The Muottas Muragl Hotel, above St. Moritz, at 2,465 meters, specializes in hosting athletes who want to sleep a bit higher to maximize the training effect. During sleep, red blood cells multiply, increasing the oxygen transport capacity in the blood. Training is done at a slightly lower altitude, so that the intensity is not too much lower than under normal conditions and the muscles stay in shape.

Conclusion: A proven natural method to increase endurance performance, but it requires time and commitment.

2. Train low – Live high

This method sounds tempting: training at low altitudes and sleeping higher promises to improve fitness during sleep. Altitude in this method is often increased artificially: using special bedrooms (such as hypobaric tents) or high-altitude houses. The advantage is that, by training at normal altitudes with a normal oxygen supply, it is not necessary to reduce the intensity of the training. However, a minimum stay of about 400 hours at 2,500 meters altitude is required to trigger the adaptation processes, equivalent to about six to eight weeks of sleep in hypobaric tents. This method is used by many professional cyclists during their training build-up to the pre competition preparation at altitude or normal height; mountain climbers also use altitude tents to shorten the acclimatization period.

Conclusion: A complementary acclimatization method to training. It has proven to be effective mainly for improving respiratory efficiency.

3.  Train high – Live low

The exact opposite of the previous method: training at high altitude and sleeping at low level. The athlete is only exposed to high altitude for short periods. Artificial methods also exist for this. The O2 ratio in the air is reduced using a particulate filter or a membrane, or additional nitrogen is added. In both cases, the reduction of O2 in the air mixture simulates high-altitude conditions. It is a very expensive method to use at home.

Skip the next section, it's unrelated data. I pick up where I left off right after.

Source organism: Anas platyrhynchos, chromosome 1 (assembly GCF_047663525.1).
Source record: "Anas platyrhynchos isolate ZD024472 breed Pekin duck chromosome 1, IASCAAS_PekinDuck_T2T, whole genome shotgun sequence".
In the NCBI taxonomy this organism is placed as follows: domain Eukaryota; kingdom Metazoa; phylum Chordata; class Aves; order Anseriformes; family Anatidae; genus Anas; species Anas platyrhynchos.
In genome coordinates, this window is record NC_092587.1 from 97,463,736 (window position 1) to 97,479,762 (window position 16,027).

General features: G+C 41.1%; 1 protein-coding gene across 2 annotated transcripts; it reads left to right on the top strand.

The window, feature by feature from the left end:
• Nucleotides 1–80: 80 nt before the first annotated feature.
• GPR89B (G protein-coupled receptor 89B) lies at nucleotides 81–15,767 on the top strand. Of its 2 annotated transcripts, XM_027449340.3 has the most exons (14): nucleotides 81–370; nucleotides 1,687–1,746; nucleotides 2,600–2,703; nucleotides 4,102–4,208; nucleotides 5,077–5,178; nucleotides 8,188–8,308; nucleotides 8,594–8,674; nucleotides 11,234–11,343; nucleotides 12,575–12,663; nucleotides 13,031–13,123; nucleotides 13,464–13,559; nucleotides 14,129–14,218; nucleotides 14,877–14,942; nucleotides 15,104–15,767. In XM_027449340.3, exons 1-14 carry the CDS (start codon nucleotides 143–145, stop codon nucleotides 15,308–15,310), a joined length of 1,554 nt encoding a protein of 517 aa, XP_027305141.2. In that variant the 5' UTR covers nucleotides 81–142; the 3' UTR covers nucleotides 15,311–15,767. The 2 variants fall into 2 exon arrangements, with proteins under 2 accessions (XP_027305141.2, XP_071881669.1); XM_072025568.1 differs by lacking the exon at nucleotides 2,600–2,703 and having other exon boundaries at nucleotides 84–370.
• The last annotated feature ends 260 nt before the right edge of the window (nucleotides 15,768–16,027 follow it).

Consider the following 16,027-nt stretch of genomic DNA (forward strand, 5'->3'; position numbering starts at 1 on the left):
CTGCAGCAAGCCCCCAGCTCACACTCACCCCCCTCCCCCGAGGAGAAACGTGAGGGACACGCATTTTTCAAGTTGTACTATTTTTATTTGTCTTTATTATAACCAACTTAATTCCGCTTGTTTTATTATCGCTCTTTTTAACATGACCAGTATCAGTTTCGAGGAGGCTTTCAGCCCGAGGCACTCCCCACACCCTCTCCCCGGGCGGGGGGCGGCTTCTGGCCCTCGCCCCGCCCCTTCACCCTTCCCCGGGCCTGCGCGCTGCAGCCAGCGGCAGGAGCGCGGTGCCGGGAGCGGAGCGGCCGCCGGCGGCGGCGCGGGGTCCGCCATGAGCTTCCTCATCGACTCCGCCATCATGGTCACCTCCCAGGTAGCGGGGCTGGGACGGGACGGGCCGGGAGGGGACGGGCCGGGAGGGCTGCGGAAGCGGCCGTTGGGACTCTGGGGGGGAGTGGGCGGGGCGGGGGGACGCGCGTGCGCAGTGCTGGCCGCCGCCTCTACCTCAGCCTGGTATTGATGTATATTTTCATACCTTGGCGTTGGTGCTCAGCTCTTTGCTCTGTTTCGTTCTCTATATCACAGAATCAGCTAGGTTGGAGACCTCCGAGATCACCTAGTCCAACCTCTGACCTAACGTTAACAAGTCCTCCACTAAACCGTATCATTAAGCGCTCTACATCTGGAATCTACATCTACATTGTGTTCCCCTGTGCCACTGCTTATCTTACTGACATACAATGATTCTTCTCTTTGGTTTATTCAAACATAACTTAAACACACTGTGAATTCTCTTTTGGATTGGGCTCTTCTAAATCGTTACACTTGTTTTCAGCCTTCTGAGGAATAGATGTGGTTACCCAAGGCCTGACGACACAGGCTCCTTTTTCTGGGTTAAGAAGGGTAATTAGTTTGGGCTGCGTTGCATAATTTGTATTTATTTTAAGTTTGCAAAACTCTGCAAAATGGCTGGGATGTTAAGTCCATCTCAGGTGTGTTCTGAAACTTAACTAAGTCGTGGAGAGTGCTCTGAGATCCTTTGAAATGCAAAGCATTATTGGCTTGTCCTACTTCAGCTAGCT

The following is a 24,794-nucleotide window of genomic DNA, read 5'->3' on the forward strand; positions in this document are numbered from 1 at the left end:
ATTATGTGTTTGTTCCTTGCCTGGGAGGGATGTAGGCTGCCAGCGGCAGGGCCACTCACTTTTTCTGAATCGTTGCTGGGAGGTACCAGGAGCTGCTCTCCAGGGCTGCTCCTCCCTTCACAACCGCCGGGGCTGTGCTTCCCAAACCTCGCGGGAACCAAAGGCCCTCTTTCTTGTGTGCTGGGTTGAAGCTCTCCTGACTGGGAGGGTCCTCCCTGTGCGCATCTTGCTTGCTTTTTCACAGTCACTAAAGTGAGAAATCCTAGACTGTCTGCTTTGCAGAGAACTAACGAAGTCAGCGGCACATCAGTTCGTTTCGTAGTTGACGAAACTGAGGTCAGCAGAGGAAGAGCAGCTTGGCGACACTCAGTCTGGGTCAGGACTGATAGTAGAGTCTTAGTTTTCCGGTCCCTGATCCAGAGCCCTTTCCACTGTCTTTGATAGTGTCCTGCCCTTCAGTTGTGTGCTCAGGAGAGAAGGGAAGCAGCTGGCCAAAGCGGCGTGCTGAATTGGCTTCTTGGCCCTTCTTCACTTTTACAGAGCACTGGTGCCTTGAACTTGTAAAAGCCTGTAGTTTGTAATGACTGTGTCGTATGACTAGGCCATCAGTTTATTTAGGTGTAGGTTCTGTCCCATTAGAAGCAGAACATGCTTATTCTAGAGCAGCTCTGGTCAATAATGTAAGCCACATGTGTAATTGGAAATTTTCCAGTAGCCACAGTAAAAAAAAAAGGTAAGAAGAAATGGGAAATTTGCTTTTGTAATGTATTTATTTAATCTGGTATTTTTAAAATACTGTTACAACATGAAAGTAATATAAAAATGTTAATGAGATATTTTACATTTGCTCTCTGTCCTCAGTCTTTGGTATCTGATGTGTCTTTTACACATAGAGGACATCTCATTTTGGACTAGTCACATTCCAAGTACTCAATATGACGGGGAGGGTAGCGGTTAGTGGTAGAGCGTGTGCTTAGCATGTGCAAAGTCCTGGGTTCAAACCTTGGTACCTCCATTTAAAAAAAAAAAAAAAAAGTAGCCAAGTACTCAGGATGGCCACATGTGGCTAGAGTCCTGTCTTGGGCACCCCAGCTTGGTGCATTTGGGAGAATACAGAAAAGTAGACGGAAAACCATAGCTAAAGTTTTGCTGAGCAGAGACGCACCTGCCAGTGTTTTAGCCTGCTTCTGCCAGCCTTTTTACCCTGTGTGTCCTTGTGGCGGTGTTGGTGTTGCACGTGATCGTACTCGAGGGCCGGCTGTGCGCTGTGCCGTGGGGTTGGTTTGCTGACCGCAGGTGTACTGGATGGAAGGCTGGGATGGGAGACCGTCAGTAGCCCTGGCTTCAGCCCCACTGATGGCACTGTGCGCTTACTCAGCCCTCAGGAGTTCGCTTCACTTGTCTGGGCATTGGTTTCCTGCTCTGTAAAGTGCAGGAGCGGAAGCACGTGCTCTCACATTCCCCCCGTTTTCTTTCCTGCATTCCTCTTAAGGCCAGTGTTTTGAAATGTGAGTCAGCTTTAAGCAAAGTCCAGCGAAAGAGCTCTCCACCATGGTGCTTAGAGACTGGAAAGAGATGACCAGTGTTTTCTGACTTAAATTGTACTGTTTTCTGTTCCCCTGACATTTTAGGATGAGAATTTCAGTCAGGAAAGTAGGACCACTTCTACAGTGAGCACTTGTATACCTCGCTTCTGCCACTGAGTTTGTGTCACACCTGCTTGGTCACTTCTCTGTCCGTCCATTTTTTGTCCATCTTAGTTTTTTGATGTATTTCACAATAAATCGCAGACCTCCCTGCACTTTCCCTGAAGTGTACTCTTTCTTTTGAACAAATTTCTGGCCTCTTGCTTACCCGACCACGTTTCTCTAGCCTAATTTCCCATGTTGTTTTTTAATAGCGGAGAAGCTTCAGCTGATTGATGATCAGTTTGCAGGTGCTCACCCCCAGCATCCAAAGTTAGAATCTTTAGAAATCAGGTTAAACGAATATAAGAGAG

Conclusion: A complementary method to normal training. The effect primarily aims at improving muscle strength, which is interesting for sprinters.

4. Intermittent High Altitude Training

In intermittent altitude training (IHT), altitude and normal air are breathed alternately, for example in intervals of five minutes for the total duration of an hour. This training can be done passively, without physical activity, and/or actively during training on a roller. It was first used in East Germany, especially as preparation for altitude training camps. Through a circulatory breathing device like the Hypoxator, costs can be significantly reduced compared to training in altitude chambers.

Conclusion: An adaptable version of the train high – live low method.

Requirements for high altitude training

  • Good basic fitness
  • Good health
  • Several years of training using workload control
  • Adequate supplement of iron and vitamin C.
  • High altitude training should not be planned for the first time before an important race.

Most common mistakes in high altitude training

  • Too high intensity
  • Too short recovery times